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California Energy Commission North American Market Gas-trade (NAMGas) Model: Key Drivers and Structure 2015 Integrated Energy Policy Report California.

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Presentation on theme: "California Energy Commission North American Market Gas-trade (NAMGas) Model: Key Drivers and Structure 2015 Integrated Energy Policy Report California."— Presentation transcript:

1 California Energy Commission North American Market Gas-trade (NAMGas) Model: Key Drivers and Structure 2015 Integrated Energy Policy Report California Energy Commission February 26, 2015 Leon D. Brathwaite Supply Analysis Office Energy Assessment Division

2 California Energy Commission Purpose 2 Key elements of the natural gas model –North American Market Gas-trade (NAMGas) model Integrated Energy Policy Report (IEPR) Common Cases

3 California Energy Commission North American Market Gas-trade Model NAMGas Model created in the MarketBuilder platform In the IEPR 2013, started with the World Gas Trade Model (WGTM) and completed the following: –Reconfigured the California portion of the model to suit the Energy Commission needs –Removed all non-North American structure –Added functional nodes to account for Liquefied Natural Gas (LNG) imports and exports –Added nodes needed to represent natural gas demand in the transportation sector Staff to maintain a similar structure for the IEPR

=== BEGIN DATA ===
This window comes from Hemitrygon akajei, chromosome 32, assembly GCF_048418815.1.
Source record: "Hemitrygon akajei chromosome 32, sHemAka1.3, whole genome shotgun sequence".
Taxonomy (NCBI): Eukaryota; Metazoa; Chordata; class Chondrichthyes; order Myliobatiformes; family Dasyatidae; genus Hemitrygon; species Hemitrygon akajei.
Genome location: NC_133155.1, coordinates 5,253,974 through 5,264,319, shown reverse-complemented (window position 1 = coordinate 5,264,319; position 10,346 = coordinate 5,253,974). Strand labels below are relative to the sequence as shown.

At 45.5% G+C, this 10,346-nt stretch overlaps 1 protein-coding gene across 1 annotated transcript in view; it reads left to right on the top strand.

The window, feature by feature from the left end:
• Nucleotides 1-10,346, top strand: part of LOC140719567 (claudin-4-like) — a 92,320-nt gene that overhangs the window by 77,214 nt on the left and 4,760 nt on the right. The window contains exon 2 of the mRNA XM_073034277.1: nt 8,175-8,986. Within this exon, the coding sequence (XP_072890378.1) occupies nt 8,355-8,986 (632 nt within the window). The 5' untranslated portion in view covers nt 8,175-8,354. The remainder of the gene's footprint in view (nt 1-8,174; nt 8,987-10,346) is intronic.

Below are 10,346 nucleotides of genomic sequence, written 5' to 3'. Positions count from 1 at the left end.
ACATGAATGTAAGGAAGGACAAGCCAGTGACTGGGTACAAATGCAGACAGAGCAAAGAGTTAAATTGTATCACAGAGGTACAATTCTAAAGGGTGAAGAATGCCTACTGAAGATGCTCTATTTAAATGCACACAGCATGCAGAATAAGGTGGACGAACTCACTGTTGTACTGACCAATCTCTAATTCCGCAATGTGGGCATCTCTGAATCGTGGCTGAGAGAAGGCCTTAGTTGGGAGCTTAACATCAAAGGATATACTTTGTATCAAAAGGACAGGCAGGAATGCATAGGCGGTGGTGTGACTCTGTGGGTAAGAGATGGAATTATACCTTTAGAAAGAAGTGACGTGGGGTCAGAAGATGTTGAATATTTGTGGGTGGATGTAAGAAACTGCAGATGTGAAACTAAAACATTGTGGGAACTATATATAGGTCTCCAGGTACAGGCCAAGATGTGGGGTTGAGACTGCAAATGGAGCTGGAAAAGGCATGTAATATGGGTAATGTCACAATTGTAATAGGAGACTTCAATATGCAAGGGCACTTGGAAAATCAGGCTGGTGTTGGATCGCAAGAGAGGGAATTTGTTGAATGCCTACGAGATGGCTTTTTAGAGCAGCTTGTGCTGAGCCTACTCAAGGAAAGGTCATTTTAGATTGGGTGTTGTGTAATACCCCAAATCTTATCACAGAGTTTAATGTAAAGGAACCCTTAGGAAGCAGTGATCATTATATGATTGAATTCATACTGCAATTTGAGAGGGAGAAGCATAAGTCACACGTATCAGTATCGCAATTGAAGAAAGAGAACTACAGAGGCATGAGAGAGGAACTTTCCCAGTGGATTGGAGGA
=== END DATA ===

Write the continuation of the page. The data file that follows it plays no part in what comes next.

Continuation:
4 California Energy Commission North American Market Gas-trade (NAMGas) Model 4 Simplified View: Produces estimates of supply, demand, and hub prices Generates end-use burner-tip prices from hub prices Natural gas supply basins Connected to Interstate and Intrastate Pipelines Connected to Demand centers

5 California Energy Commission Key Drivers: Supply Basins Resource assessments: –Assessments of technically recoverable resources Most important factor affecting regional trade flows and price –In general, price path in any long-term model should be most affected by the quantity of resources that are technically available Resource costs: –Costs of developing resources in various regions in North America define the subset of technically recoverable resources that is economically recoverable Change as price increases –Regional trade flows reflect the fact Production generally occurs from the lower-cost resources first –Technology innovations forces per-unit cost lower 5

6 California Energy Commission Supply Cost Curve Shifting 6 Marginal cost profile is a major input parameter for the natural gas model: − Technology is shifting the marginal cost profile − Overall, the shifting of the marginal cost supply profile results in more resources available at lower cost Sources: California Energy Commission; Baker Institute; National Petroleum Council

7 California Energy Commission Key Drivers: Demand Centers Demand in Five Disaggregated Sectors: –Residential  Key factors: recent historical demand for natural gas, population, natural gas price, income, heating oil price, and cold weather –Commercial:  Key factors: recent historical demand for natural gas, income, natural gas price, population, heating oil price, and cold weather –Industrial:  Key factors: recent historical demand for natural gas, natural gas price, coal price, industrial production, and cold weather 7